Closing the Gap: From the inside out

Keeping internal and external messages in sync is critical to maintaining satisfaction among company employees

Keeping internal and external messages in sync is critical to maintaining satisfaction among company employees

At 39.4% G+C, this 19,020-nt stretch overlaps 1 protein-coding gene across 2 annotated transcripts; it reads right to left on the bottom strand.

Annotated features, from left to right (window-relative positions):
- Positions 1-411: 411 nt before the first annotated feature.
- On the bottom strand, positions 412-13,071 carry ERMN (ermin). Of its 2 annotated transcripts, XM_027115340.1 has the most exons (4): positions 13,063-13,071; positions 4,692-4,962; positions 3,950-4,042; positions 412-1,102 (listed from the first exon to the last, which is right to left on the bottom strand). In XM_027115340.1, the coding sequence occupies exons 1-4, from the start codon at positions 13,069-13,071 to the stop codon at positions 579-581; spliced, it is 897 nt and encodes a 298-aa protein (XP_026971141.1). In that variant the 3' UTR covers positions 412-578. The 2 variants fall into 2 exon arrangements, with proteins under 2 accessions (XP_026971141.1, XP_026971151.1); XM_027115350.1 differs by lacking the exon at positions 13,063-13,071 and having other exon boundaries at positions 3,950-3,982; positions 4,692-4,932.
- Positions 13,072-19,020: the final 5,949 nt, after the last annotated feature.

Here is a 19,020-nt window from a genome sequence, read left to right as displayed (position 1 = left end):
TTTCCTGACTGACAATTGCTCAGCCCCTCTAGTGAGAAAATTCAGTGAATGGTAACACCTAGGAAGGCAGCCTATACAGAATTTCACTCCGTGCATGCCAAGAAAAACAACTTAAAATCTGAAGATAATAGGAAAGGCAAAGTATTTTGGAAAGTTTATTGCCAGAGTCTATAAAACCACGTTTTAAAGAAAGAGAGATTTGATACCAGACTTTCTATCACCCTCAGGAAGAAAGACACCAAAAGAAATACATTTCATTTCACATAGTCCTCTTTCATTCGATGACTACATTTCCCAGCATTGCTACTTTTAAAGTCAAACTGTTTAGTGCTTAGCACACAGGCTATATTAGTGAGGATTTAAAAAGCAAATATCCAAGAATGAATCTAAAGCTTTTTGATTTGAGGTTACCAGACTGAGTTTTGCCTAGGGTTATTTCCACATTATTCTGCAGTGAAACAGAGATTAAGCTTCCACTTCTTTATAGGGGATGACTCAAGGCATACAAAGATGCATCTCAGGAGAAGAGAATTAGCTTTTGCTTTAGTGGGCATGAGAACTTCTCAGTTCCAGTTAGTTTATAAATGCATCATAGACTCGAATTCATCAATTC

Providing timely and accurate information to employees, and ensuring that internal messaging is in sync with the news that is being released to external audiences, is critical if companies are to have a strong and supportive workforce. Yet many firms still are risking their reputations by relying on the human resources department - whose expertise typically is geared more toward constructing benefit packages than communication strategies - to be their mouthpiece for workers. "The key to success for a company is employee satisfaction," says Al Maag, chief communications offer for Avnet, a Phoenix-based distributor of electronics systems. "Unhappy workers will never make the customers happy. So organizations need to communicate with workers first in a fair and balanced manner. The worst situation is to have employees first learn what is happening within their company by reading the newspaper." Closing the gap between internal and external communications - so that PR pros with the expertise to present messages to multiple audiences are involved in both areas - is paramount for reducing the prospect of employee strife. In good times and bad Because a company's employees are among the strongest ambassadors of its brand, it is imperative that they are kept current with the firm's initiatives, including product developments and the launch of new services, says Ted Birkhahn, partner and senior director at Peppercom. "Organizations that don't keep workers in touch with where the companies are going will miss a huge opportunity to have their employees talk positively with external audiences, including family, friends, associates, partners, and vendors," he says. Indeed, David Verbraska, GM of corporate communications for New York-based Pfizer, says staffers who are not kept informed can become disgruntled and discourage other people from working at their company. "Executives often say employees are their top asset, but the resources in terms of communicating to employees doesn't always follow that logic, and the gulf between internal and external communications then becomes pretty clear," he notes. "Employees wear many hats - they're stockholders, recruiters, customers, and members of the community. They can talk a company up and down with neighbors and on the internet, and can hurt the organization's reputation." Integrating external and internal communications also better enables companies to send consistent messages to all audiences - such as employees, shareholders, and the media - in a timely manner. Releasing negative information to the media, such as planned layoffs, before workers are informed can easily sour all employees on their organization, including the individuals management wants to keep, says Bill Heyman, president and CEO of Heyman Associates, a New York-based search firm specializing in corporate communications, public affairs, and investor relations. "Companies that are letting some people go for sound fiscal reasons still have to communicate to the other workers that they are great organizations and that the employees can trust their careers with the firms," he notes. "The old employee mentality was 'If I didn't lose my job, I'll stay.' Now it often is 'Let me get out of here.' Firms need to maintain their reputations and be sophisticated in doing so." And that typically requires having communications professionals involved with all messaging. A company's PR department - which is cognizant of the importance of distributing information quickly and accurately - and not human resources, should be responsible for disseminating data to employees, Birkhahn notes. Using communications professionals to reach internal and external audiences also helps to ensure that employers are kept aware of the positive stories about their organization that are appearing in the media. Such information helps boost morale and provides salespeople with materials they can use to help attract new clients. Integrated efforts Integrating internal and external messaging also better enables management to swiftly provide to workers the company's version of an issue when negative information about the firm is being reported in the media. "It's important that companies work to control messages and not just let the media dictate the direction of a story and solely influence the employee audience," Birkhahn says. "But each piece of data presented by a company must be useful; otherwise, it just becomes spam." While the same communications principles apply when targeting internal and external audiences, the delivery methods and how the messages are crafted will vary based on the individual circumstances, he notes. "Employees are a fickle group, and companies have to look at them in terms of their concerns and problems and how they are feeling at the moment, and then develop a plan around addressing those situations," Birkhahn says. "It's important for communications personnel to put themselves in the shoes of the audience." The need for an integrated communications strategy to make companies more attractive to current and potential employees became apparent about five years ago during the period just prior to the dot-com bust when workers were leaving legacy firms in droves for startups, Heyman says. And with the economy again improving, employers that have been remiss in using communications to strengthen relations with workers again are starting to lose people, he notes. Overland Park, KS-based Applebee's International, the world's largest chain of casual dining restaurants, is among the corporations leveraging an integrated communications strategy for consistent messaging. Four of the organization's five PR staffers also handle internal communications, and the dual roles help to make the PR staffers' work more interesting while enhancing employee relations, notes Frank Ybarra, senior manager of communications for Applebee's. Applebee's combined the functions four years ago when it developed its corporate communications department. The team primarily transmits information to workers through an intranet portal, and also produces news releases, creates multimedia presentations, and writes speeches for external audiences. Meanwhile, Avnet works to supply a consistent message to its employees, shareholders, customers, and suppliers by having the senior leaders of the different departments meet regularly and trade notes, says Maag, whose units support corporate PR, community relations, and most internal communications. The 12 Avnet corporate communications staffers handle both internal and external messaging, and one works closely with human resources. Maag also routinely sends e-mails that inform managers of corporate developments. Having a single individual overseeing internal and external communications helps to eliminate the prospect that departments will "go native" and only consider their specific constituents in their messaging, notes Verbraska. "It is extremely beneficial to the communications effort when all sides share information," he notes. "The units must stay integrated so that what is said externally is reinforced internally. Many employees complain that their company will talk to the media or a Wall Street analyst before they address the workers. But it is the employees that should be the first informed about the big things happening in an organization." Working with...internal communications Though part of the same family, a company's internal and external communications efforts can sometimes operate in silos. Coordinating messages across stakeholders will maximize their effectiveness. Here are some ways to approach it: 1. Internal communications can sometimes be seen as the poor stepchild of media relations or other PR functions. Proving that is not the case is important for organizations that are attempting to align their messages and enlist employees as brand ambassadors. Hiring top-notch professionals to fill these roles, and involving them at the most senior strategic level within the communications group, will help achieve that goal. 2. Not all employees sit in front of computers all day, and PR teams must understand that some staffers will receive their corporate messages in different ways. If efforts such as e-mail newsletters are not reaching some people, then they might hear the news about their companies from the media, advertising, friends, or other methods. Effectively and appropriately reaching all employees in the most direct manner possible is the easiest way to make sure messages are aligned. 3. Enlisting senior management outside of PR is an important way to signal to the employees, and to external communications and other marketing disciplines, that internal PR is a vital function. And the education of senior managers on the benefits of an integrated strategy should be ongoing in order to reinforce the need for collaboration in corporate operating procedures, says David Verbraska, GM of corporate communications for Pfizer. "Management must understand that the internal audience could be even more important to a company than external for all the right business reasons, and there are consequences in not aligning the areas." 4. Alert employees of negative news stories that appear before they have to hear about them from their friends or family. Transparency about critical reports, along with detailed relating of the facts behind the story, is needed to build trust. 5. External PR efforts are often subject to content analysis and other measurement techniques. But internal communications efforts are not consistently benchmarked, and its practitioners are not always considered as accountable as their external counterparts. Finding ways to identify success and failure of internal communications programs will make everyone raise the bar higher.